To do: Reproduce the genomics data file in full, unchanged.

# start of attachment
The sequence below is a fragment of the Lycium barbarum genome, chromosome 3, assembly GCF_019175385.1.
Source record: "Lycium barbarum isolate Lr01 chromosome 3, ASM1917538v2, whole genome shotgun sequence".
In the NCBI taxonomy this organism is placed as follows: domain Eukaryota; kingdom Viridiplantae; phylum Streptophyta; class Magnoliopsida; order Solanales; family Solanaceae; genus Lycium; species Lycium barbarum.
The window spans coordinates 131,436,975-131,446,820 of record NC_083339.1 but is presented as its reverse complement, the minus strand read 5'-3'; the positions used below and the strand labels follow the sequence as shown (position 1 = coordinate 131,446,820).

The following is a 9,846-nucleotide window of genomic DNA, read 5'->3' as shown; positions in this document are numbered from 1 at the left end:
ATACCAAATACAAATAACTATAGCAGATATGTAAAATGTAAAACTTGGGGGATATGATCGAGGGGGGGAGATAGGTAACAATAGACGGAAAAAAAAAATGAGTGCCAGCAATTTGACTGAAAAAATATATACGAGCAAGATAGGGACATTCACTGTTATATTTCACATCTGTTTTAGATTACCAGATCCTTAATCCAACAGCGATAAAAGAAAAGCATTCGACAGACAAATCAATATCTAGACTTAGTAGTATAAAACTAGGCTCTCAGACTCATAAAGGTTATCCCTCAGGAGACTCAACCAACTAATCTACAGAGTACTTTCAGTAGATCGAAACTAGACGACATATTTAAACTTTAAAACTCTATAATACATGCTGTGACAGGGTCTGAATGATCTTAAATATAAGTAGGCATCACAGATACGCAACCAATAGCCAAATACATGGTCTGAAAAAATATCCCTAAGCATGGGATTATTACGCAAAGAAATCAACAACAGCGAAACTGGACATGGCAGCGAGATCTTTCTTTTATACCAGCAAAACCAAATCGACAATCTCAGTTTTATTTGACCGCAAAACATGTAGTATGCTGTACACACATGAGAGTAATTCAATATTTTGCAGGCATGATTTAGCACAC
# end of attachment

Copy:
The sequence below is a fragment of the Lycium barbarum genome, chromosome 3, assembly GCF_019175385.1.
Source record: "Lycium barbarum isolate Lr01 chromosome 3, ASM1917538v2, whole genome shotgun sequence".
In the NCBI taxonomy this organism is placed as follows: domain Eukaryota; kingdom Viridiplantae; phylum Streptophyta; class Magnoliopsida; order Solanales; family Solanaceae; genus Lycium; species Lycium barbarum.
The window spans coordinates 131,436,975-131,446,820 of record NC_083339.1 but is presented as its reverse complement, the minus strand read 5'-3'; the positions used below and the strand labels follow the sequence as shown (position 1 = coordinate 131,446,820).

The following is a 9,846-nucleotide window of genomic DNA, read 5'->3' as shown; positions in this document are numbered from 1 at the left end:
ATACCAAATACAAATAACTATAGCAGATATGTAAAATGTAAAACTTGGGGGATATGATCGAGGGGGGGAGATAGGTAACAATAGACGGAAAAAAAAAATGAGTGCCAGCAATTTGACTGAAAAAATATATACGAGCAAGATAGGGACATTCACTGTTATATTTCACATCTGTTTTAGATTACCAGATCCTTAATCCAACAGCGATAAAAGAAAAGCATTCGACAGACAAATCAATATCTAGACTTAGTAGTATAAAACTAGGCTCTCAGACTCATAAAGGTTATCCCTCAGGAGACTCAACCAACTAATCTACAGAGTACTTTCAGTAGATCGAAACTAGACGACATATTTAAACTTTAAAACTCTATAATACATGCTGTGACAGGGTCTGAATGATCTTAAATATAAGTAGGCATCACAGATACGCAACCAATAGCCAAATACATGGTCTGAAAAAATATCCCTAAGCATGGGATTATTACGCAAAGAAATCAACAACAGCGAAACTGGACATGGCAGCGAGATCTTTCTTTTATACCAGCAAAACCAAATCGACAATCTCAGTTTTATTTGACCGCAAAACATGTAGTATGCTGTACACACATGAGAGTAATTCAATATTTTGCAGGCATGATTTAGCACAC